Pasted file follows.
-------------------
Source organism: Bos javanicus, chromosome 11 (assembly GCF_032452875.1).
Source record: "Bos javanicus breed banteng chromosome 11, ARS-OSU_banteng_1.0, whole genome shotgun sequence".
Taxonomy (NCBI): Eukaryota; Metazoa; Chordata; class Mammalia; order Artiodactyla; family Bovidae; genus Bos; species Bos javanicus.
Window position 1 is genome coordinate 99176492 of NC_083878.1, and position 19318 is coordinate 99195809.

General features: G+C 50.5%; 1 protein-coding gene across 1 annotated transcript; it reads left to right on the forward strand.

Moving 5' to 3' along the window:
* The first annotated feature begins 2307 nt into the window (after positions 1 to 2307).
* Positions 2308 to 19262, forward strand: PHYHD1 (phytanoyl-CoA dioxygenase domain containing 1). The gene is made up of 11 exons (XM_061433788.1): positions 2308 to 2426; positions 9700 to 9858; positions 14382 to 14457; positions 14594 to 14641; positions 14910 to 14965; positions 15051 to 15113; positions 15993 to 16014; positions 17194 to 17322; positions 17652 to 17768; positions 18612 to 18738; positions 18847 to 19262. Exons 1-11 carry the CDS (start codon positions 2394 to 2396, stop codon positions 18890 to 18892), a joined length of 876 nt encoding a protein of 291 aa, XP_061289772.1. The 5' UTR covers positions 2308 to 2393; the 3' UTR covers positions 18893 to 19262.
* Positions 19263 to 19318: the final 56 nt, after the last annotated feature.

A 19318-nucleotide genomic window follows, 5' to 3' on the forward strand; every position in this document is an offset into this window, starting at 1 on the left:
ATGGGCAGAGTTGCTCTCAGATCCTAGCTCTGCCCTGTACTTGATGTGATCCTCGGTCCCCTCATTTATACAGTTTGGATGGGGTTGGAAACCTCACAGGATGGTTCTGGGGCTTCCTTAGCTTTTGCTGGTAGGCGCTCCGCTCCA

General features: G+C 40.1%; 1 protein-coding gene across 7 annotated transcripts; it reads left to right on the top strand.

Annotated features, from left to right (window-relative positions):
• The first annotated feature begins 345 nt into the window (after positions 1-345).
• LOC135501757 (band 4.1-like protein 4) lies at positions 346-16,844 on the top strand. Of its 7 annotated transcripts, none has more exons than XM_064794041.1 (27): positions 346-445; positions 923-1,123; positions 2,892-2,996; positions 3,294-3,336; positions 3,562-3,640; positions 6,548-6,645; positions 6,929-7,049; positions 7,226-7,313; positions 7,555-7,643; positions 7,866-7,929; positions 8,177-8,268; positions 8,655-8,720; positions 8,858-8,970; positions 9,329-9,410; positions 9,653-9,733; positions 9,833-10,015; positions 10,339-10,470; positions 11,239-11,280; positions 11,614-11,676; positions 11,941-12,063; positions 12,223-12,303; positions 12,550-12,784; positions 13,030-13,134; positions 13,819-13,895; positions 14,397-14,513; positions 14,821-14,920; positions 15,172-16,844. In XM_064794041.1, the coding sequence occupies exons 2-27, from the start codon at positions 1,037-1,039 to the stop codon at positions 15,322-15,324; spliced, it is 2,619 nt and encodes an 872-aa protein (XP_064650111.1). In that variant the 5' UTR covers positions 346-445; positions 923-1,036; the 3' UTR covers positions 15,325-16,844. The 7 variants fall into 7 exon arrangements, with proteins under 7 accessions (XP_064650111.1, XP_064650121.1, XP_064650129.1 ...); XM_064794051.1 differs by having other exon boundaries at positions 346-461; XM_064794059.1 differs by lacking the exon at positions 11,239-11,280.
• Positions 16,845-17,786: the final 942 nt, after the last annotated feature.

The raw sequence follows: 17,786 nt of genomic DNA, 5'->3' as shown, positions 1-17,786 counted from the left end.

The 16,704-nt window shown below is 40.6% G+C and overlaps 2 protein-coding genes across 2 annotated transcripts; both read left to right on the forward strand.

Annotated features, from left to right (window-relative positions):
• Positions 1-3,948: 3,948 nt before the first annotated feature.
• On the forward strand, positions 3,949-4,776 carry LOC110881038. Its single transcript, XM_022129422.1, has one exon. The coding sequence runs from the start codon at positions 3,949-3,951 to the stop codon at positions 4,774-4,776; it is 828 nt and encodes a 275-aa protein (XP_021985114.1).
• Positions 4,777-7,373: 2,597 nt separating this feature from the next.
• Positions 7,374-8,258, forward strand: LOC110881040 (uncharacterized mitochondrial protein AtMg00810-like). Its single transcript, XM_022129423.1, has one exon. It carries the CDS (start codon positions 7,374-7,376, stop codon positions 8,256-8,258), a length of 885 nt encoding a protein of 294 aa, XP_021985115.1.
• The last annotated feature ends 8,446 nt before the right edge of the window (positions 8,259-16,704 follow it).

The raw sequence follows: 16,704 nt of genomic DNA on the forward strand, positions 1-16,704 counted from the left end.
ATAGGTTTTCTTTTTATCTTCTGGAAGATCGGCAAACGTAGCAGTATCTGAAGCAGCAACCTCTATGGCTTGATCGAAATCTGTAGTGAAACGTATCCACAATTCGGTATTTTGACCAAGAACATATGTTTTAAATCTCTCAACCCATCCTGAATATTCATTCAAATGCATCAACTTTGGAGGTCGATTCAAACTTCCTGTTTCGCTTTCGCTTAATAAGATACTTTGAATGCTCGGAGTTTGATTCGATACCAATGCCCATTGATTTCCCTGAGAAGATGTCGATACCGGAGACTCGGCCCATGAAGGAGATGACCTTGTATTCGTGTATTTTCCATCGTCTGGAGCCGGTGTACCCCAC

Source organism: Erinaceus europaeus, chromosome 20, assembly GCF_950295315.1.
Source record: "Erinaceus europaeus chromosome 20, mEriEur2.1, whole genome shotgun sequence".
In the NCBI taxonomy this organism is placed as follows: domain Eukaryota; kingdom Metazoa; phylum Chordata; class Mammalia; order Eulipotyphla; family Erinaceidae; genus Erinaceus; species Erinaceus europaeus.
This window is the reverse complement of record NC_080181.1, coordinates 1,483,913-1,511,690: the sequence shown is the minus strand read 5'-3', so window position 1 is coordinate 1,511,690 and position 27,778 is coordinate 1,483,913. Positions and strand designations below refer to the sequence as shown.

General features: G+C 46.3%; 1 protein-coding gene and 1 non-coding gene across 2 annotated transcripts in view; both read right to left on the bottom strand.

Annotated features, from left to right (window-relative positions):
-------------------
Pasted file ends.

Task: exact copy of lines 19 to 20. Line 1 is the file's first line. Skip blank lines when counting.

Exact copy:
Annotated features, from left to right (window-relative positions):
• Positions 1-3,948: 3,948 nt before the first annotated feature.